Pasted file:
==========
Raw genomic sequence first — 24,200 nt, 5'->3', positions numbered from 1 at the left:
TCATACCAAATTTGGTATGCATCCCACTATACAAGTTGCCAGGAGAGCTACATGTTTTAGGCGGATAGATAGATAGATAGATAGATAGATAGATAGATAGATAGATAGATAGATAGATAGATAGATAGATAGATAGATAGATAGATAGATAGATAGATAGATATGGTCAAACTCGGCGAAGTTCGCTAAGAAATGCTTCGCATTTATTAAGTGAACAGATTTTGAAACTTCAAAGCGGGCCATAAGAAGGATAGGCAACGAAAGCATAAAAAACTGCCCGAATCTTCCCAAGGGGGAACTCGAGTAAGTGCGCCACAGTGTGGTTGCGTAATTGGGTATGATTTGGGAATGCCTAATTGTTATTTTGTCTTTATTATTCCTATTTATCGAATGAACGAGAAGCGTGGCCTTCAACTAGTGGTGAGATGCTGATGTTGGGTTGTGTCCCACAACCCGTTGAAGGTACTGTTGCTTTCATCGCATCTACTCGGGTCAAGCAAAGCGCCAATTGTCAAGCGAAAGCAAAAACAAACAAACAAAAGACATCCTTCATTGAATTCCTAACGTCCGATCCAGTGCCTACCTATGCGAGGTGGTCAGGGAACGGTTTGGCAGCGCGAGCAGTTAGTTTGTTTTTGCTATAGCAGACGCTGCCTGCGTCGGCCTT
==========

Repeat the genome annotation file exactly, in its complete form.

Raw genomic sequence first — 24,200 nt, 5'->3', positions numbered from 1 at the left:
TCATACCAAATTTGGTATGCATCCCACTATACAAGTTGCCAGGAGAGCTACATGTTTTAGGCGGATAGATAGATAGATAGATAGATAGATAGATAGATAGATAGATAGATAGATAGATAGATAGATAGATAGATAGATAGATAGATAGATAGATAGATAGATATGGTCAAACTCGGCGAAGTTCGCTAAGAAATGCTTCGCATTTATTAAGTGAACAGATTTTGAAACTTCAAAGCGGGCCATAAGAAGGATAGGCAACGAAAGCATAAAAAACTGCCCGAATCTTCCCAAGGGGGAACTCGAGTAAGTGCGCCACAGTGTGGTTGCGTAATTGGGTATGATTTGGGAATGCCTAATTGTTATTTTGTCTTTATTATTCCTATTTATCGAATGAACGAGAAGCGTGGCCTTCAACTAGTGGTGAGATGCTGATGTTGGGTTGTGTCCCACAACCCGTTGAAGGTACTGTTGCTTTCATCGCATCTACTCGGGTCAAGCAAAGCGCCAATTGTCAAGCGAAAGCAAAAACAAACAAACAAAAGACATCCTTCATTGAATTCCTAACGTCCGATCCAGTGCCTACCTATGCGAGGTGGTCAGGGAACGGTTTGGCAGCGCGAGCAGTTAGTTTGTTTTTGCTATAGCAGACGCTGCCTGCGTCGGCCTT